The chances of getting hepatitis B from a blood transfusion have decreased due to the screening of all donated blood. The first of these screens is the requirement that blood donors now have to fill out a questionnaire regarding the activities in sex and drug use. When the individual is in high risk group, the blood is not used. There are tests to screen collected blood for hepatitis B virus. (Jonnalagadda, 2004) There is still controversy regarding screening of patients with chronic HBV infection for hepatocellular carcinoma through use of alpha-fetoprotein measurement, or ultra-sonography. After development of chronic infection, the development of hepatocellular carcinoma may still take 25 to 30 years, though it may some times happen faster. There have been no random trials of patients with chronic HBV infection to check the effect on mortality due to early detection and resection of tumors of hepatic origin. Thee is however a recommendation from American Association for the Study of Liver Disease, or AASLD for screening of hepatic tumors every six months. This is more for men older than 45 years with chronic HBV infection, or patients with biopsy proven cirrhosis, and with patients who have a family history of hepatocellular carcinoma. They have also noted that low risk patients for hepatocellular carcinoma should have annual screening, if desired. (Lin; Kirchner, 2004, p. 76)

The U.S. Preventive Service Task Force has also recommended screening of pregnant women in health care workers for hepatitis B virus during their first prenatal visit. The Task Force has decided on this based on the evidence that pre-natal screening for HBV infection, using hepatitis B surface antigen or HBsAg has substantially reduced pre-natal transmission of HBV. This also stopped subsequent development of chronic HBV infection. The Task Force has not agreed to routine screening of the general population for chronic hepatitis B virus infection. According to their studies, they have not found any evidence of this screening to improve dangers from cirrhosis, hepatocellular carcinoma, or mortality. The general rate of HBV infection is not high, and large sections of even infected individuals do not end up with chronic infection, cirrhosis or HBV related liver disease. There are harms of the screening ending up labeling, but the dangers from this are yet to be determined. In sum total, the Task Force concluded that the possible harms of screening the general population will be more than the benefits. (U.S. Preventive Services Task Force, 2004)

The presence of health care workers infected with hepatitis B is a general risk. For prevention of horizontal transmission of their disease to their patients, they should observe restrictions. The chances of infection come mainly from the consequence of direct blood to blood exposures during surgery. Except in cases where the patient has a proven immunity to hepatitis B, it is ethically compulsory for the health care worker to inform the patient of the possibility of transmission. The worker should then take up the procedure only with the consent of the patient. During the actual procedure, the worker has to take all possible precaution.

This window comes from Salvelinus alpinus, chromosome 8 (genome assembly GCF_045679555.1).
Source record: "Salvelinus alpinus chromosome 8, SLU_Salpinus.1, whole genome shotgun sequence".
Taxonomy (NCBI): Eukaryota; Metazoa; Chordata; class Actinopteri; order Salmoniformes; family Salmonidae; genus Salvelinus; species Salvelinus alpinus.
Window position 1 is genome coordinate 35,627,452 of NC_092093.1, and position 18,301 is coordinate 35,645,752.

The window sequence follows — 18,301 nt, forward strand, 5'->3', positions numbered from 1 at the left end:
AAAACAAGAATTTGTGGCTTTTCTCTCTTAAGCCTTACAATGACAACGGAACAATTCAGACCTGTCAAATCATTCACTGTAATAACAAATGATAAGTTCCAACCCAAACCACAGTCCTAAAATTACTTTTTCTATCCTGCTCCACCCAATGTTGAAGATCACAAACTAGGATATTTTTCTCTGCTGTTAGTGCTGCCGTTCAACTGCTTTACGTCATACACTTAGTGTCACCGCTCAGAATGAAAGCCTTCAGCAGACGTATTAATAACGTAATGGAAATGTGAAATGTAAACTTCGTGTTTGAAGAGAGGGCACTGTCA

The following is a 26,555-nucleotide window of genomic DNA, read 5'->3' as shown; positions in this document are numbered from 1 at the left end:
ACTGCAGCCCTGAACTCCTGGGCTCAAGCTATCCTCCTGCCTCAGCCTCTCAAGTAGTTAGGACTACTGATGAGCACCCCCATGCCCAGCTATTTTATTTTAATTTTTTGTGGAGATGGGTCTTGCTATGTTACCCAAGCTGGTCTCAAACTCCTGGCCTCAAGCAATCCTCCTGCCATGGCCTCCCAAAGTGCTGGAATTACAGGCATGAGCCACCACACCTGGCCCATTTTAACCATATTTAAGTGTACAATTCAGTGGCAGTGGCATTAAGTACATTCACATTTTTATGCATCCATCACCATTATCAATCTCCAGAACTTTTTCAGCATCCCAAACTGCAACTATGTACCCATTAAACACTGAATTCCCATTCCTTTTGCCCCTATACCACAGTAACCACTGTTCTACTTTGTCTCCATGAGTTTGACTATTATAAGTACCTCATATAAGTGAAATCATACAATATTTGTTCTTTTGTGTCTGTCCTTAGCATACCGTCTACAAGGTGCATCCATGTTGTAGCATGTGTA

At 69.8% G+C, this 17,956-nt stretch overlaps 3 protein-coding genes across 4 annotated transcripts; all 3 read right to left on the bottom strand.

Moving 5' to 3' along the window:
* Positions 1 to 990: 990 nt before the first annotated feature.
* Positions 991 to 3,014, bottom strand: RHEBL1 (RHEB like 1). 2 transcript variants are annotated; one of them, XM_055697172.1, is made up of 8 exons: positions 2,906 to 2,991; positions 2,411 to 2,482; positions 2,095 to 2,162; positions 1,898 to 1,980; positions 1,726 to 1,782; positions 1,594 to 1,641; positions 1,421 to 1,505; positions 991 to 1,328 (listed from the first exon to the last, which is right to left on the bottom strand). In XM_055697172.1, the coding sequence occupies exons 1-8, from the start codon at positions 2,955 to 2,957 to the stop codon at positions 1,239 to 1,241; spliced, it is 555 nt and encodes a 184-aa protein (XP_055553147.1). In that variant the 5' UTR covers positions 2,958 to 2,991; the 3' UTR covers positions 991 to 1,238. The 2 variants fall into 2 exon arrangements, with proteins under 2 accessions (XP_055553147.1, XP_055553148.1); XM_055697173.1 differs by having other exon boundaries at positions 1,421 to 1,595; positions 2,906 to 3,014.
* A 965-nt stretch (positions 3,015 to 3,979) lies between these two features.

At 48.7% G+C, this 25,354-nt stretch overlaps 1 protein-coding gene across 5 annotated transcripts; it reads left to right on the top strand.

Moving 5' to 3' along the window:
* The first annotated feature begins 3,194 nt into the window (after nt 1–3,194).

Duties of Care" (1998) Retrieved at http://www.safetyline.wa.gov.au/institute/level2/course20/lecture81/l81_07.asp (Accessed: 2004, 16 August)

General Health Encyclopedia: Hepatitis B" Retrieved at http://www.healthcentral.com/mhc/top/000279.cfm (Accessed: 2004, 16 August)

Hepatitis B" Retrieved at http://cancer-symptoms.org/hepatitis-b.htm (Accessed: 2004, 16 August)

Hepatitis B" Retrieved at http://www.cpmc.org/advanced/liver/patients/topics/hepb.html (Accessed: 2004, 16 August)

Hepatitis B Seronegative Commonalties in Health Care Workers. Running Head: Seronegative Commonalties" University of Detroit Mercy. Retrieved at http://www.htm. s.com/fhorvat/thesis3.htm (Accessed: 2004, 16 August)

Hepatitis B vaccination in public service current. Scientific Working Group on Viral Hepatitis Prevention" (1996, April) Hong Kong. Retrieved at http://www.info.gov.hk/hepatitis/download/papers/ann4.pdf (Accessed: 2004, 16 August)

Immunization of Health-Care Workers: Recommendations of the Advisory Committee on Immunization Practices (ACIP) (1997, December 26) MMWR Weekly. Volume: 46 (RR-18) pp: 1-42

Joint Advisory Notice. (1987, October 19) "Protection against Occupational Exposure to Hepatitis B Virus (HBV) and Human Immunodeficiency Virus (HIV)" Department of Labor, Department of Health and Human Services

Jonnalagadda, Sreeni. (2004, February 25) "Medical Encyclopedia." Retrieved at http://www.nlm.nih.gov/medlineplus/ency/article/000279.htm (Accessed: 2004, 16 August)

Lin, Kenneth W; Kirchner, Jeffrey T. (2004, January 1) "Hepatitis B" American family Physician. Volume: 12: No: 1; pp: 75-86

Mac Arthur, Barbara. (April 23, 2001) "Understanding Viral Hepatitis" Health Care Review, Volume: 14, No: 2; pp: 37-45